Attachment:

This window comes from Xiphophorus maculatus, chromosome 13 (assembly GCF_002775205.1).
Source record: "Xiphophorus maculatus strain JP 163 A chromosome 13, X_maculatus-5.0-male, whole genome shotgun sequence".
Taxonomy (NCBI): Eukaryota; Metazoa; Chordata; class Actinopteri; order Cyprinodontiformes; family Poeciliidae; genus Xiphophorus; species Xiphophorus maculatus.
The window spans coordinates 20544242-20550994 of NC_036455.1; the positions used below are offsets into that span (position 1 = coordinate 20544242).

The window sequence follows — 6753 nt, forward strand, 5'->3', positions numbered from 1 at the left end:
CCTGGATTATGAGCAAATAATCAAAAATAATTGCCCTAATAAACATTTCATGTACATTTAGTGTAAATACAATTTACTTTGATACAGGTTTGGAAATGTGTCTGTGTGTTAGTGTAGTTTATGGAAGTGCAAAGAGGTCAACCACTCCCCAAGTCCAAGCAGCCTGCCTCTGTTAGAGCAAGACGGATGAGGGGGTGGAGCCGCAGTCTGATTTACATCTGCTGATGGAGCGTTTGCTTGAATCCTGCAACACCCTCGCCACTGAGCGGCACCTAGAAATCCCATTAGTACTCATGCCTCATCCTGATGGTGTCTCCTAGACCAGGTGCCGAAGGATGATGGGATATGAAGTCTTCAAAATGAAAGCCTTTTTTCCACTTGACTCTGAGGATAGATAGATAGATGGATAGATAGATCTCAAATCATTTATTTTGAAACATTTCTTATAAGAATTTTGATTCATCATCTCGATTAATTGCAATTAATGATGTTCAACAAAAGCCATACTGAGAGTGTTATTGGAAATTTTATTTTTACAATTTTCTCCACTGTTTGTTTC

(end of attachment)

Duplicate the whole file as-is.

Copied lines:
This window comes from Xiphophorus maculatus, chromosome 13 (assembly GCF_002775205.1).
Source record: "Xiphophorus maculatus strain JP 163 A chromosome 13, X_maculatus-5.0-male, whole genome shotgun sequence".
Taxonomy (NCBI): Eukaryota; Metazoa; Chordata; class Actinopteri; order Cyprinodontiformes; family Poeciliidae; genus Xiphophorus; species Xiphophorus maculatus.
The window spans coordinates 20544242-20550994 of NC_036455.1; the positions used below are offsets into that span (position 1 = coordinate 20544242).

The window sequence follows — 6753 nt, forward strand, 5'->3', positions numbered from 1 at the left end:
CCTGGATTATGAGCAAATAATCAAAAATAATTGCCCTAATAAACATTTCATGTACATTTAGTGTAAATACAATTTACTTTGATACAGGTTTGGAAATGTGTCTGTGTGTTAGTGTAGTTTATGGAAGTGCAAAGAGGTCAACCACTCCCCAAGTCCAAGCAGCCTGCCTCTGTTAGAGCAAGACGGATGAGGGGGTGGAGCCGCAGTCTGATTTACATCTGCTGATGGAGCGTTTGCTTGAATCCTGCAACACCCTCGCCACTGAGCGGCACCTAGAAATCCCATTAGTACTCATGCCTCATCCTGATGGTGTCTCCTAGACCAGGTGCCGAAGGATGATGGGATATGAAGTCTTCAAAATGAAAGCCTTTTTTCCACTTGACTCTGAGGATAGATAGATAGATGGATAGATAGATCTCAAATCATTTATTTTGAAACATTTCTTATAAGAATTTTGATTCATCATCTCGATTAATTGCAATTAATGATGTTCAACAAAAGCCATACTGAGAGTGTTATTGGAAATTTTATTTTTACAATTTTCTCCACTGTTTGTTTC